Yet, this simple concept of right and wrong gets muddled by differing ideas about religion, patriotism, economics and many other divisions. The “just war” rule has crumbled under the ambitions of empires throughout history. The American-led Anglo Saxon empire is no different.
This empire has been brutally conquering and colonizing territory since the fall of Rome. However, it has only gained an American face in the last century. The United States quickly emerged as the world’s “superpower” primarily through its economic might. For some time, many believed the U.S. to be a shining example of economic freedom for other nations to emulate. Indeed, America was eager to promote “economic freedom” globally to open new markets for U.S.-based corporations.
When foreign leaders refused to allow these corporate interests into their country, those leaders were replaced through a variety of covert actions. The form of government that would be installed did not matter to the empire makers so long as the corporate interests were served. In most cases these nations simply surrendered to the seemingly unlimited power of the almighty dollar, thus camouflaging the traditional method of forceful empire building.’
If you’re a fan of seeing old photographs overlaid on top of modern day ones, you’ll love this new project by Google. Called Historypin, it’s an interactive, crowd-sourcing movement where you go to upload your old photos, add your stories and then geo-tag them onto Google maps. What exactly is the point? To bridge the gap between generations. As of right now almost 15,000 photos and stories have been pinned. I love this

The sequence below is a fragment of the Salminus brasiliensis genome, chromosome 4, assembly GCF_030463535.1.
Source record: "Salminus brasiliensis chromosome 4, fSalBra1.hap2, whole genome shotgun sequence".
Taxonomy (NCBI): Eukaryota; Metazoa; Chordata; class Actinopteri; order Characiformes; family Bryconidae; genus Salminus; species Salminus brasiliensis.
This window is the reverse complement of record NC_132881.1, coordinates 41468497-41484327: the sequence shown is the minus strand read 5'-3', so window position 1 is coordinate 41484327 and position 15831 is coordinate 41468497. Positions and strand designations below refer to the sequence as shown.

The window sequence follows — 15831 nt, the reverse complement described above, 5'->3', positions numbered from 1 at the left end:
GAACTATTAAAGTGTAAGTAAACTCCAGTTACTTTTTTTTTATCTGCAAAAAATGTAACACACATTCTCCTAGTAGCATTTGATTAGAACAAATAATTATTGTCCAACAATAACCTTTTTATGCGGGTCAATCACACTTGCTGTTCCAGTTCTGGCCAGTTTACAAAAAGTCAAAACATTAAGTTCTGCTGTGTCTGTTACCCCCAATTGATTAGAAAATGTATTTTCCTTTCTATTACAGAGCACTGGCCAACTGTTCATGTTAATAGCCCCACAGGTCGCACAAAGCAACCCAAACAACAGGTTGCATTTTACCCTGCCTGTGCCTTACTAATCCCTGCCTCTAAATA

“Using thirteen engraved stones of basalt and granite, the Japanese American Historical Plaza in Portland tells an important story of the Japanese in Oregon. Landscape architect Robert Murase created the theme and design of the plaza to tell the story of the hardships suffered by Japanese immigrants and the indignities imposed by the incarceration of persons of Japanese ancestry during World War II. The plaza shows how the rights of Japanese Americans on the West Coast were denied, and honors the bravery of those who served in the U.S. Armed Forces while their families were in the camps.
The story continues with poems inscribed on stones. The stone at the center of the plaza lists the ten internment camps. The base of this stone is surrounded by flagstones with jagged sides laid out in irregular patterns reflecting the broken dreams of the internees.
Poets Lawson Inada (Ashland), Shizue Iwatsuki (Hood River, deceased), Masaki Kinoshita (Portland, deceased), and Hisako Saito (Portland, deceased) composed the inscribed poems.
Murase was inspired to design the plaza while attending a Day of Remembrance memorial, which Japanese American communities hold throughout the country to remember February 19, 1942, the day President Franklin D. Roosevelt signed Executive Order 9066. The order was the first step that led to the imprisonment of 120,000 persons of Japanese ancestry on the West Coast. In March, 1942, the U.S. Army posted exclusion orders in towns and cities on the West Coast, advising all persons of Japanese ancestry to prepare to be evacuated from their homes and businesses.
The Historical Plaza, which presents poems of Japanese experiences, is a permanent reminder of the importance of the U.S. Constitution and the Bill of Rights. The last stone has a bronze plaque with excerpts from the Civil Liberties Act of 1988, which includes an apology for the unlawful imprisonment of people of Japanese ancestry during World War II. “
According to a Portland news website, the Plaza “bear[s] the great national legacy as the first memorial to civil liberties.”